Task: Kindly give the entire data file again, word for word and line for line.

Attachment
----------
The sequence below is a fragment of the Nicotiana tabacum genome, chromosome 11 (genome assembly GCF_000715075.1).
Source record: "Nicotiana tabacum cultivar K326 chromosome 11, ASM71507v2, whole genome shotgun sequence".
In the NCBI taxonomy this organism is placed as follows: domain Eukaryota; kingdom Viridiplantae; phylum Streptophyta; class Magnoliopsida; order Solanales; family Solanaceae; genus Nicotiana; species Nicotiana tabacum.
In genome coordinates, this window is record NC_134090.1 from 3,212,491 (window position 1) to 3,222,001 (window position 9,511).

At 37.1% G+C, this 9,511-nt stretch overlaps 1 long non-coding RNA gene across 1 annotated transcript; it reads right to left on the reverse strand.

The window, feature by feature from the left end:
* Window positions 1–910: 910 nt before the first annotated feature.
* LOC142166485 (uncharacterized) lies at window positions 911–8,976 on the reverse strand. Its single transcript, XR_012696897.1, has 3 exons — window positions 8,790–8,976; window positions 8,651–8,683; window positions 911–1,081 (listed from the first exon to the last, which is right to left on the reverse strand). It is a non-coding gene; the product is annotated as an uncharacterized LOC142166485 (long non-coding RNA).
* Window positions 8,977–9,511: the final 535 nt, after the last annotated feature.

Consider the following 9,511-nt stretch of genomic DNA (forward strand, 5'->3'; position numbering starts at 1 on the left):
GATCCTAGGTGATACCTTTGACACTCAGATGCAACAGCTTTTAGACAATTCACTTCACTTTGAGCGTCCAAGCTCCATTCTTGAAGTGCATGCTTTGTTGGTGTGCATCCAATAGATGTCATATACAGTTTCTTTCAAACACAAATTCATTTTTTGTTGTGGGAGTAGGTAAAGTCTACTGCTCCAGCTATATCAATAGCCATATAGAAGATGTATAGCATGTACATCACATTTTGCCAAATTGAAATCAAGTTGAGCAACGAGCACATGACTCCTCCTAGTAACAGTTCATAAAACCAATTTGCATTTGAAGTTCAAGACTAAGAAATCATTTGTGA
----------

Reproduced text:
The sequence below is a fragment of the Nicotiana tabacum genome, chromosome 11 (genome assembly GCF_000715075.1).
Source record: "Nicotiana tabacum cultivar K326 chromosome 11, ASM71507v2, whole genome shotgun sequence".
In the NCBI taxonomy this organism is placed as follows: domain Eukaryota; kingdom Viridiplantae; phylum Streptophyta; class Magnoliopsida; order Solanales; family Solanaceae; genus Nicotiana; species Nicotiana tabacum.
In genome coordinates, this window is record NC_134090.1 from 3,212,491 (window position 1) to 3,222,001 (window position 9,511).

At 37.1% G+C, this 9,511-nt stretch overlaps 1 long non-coding RNA gene across 1 annotated transcript; it reads right to left on the reverse strand.

The window, feature by feature from the left end:
* Window positions 1–910: 910 nt before the first annotated feature.
* LOC142166485 (uncharacterized) lies at window positions 911–8,976 on the reverse strand. Its single transcript, XR_012696897.1, has 3 exons — window positions 8,790–8,976; window positions 8,651–8,683; window positions 911–1,081 (listed from the first exon to the last, which is right to left on the reverse strand). It is a non-coding gene; the product is annotated as an uncharacterized LOC142166485 (long non-coding RNA).
* Window positions 8,977–9,511: the final 535 nt, after the last annotated feature.

Consider the following 9,511-nt stretch of genomic DNA (forward strand, 5'->3'; position numbering starts at 1 on the left):
GATCCTAGGTGATACCTTTGACACTCAGATGCAACAGCTTTTAGACAATTCACTTCACTTTGAGCGTCCAAGCTCCATTCTTGAAGTGCATGCTTTGTTGGTGTGCATCCAATAGATGTCATATACAGTTTCTTTCAAACACAAATTCATTTTTTGTTGTGGGAGTAGGTAAAGTCTACTGCTCCAGCTATATCAATAGCCATATAGAAGATGTATAGCATGTACATCACATTTTGCCAAATTGAAATCAAGTTGAGCAACGAGCACATGACTCCTCCTAGTAACAGTTCATAAAACCAATTTGCATTTGAAGTTCAAGACTAAGAAATCATTTGTGA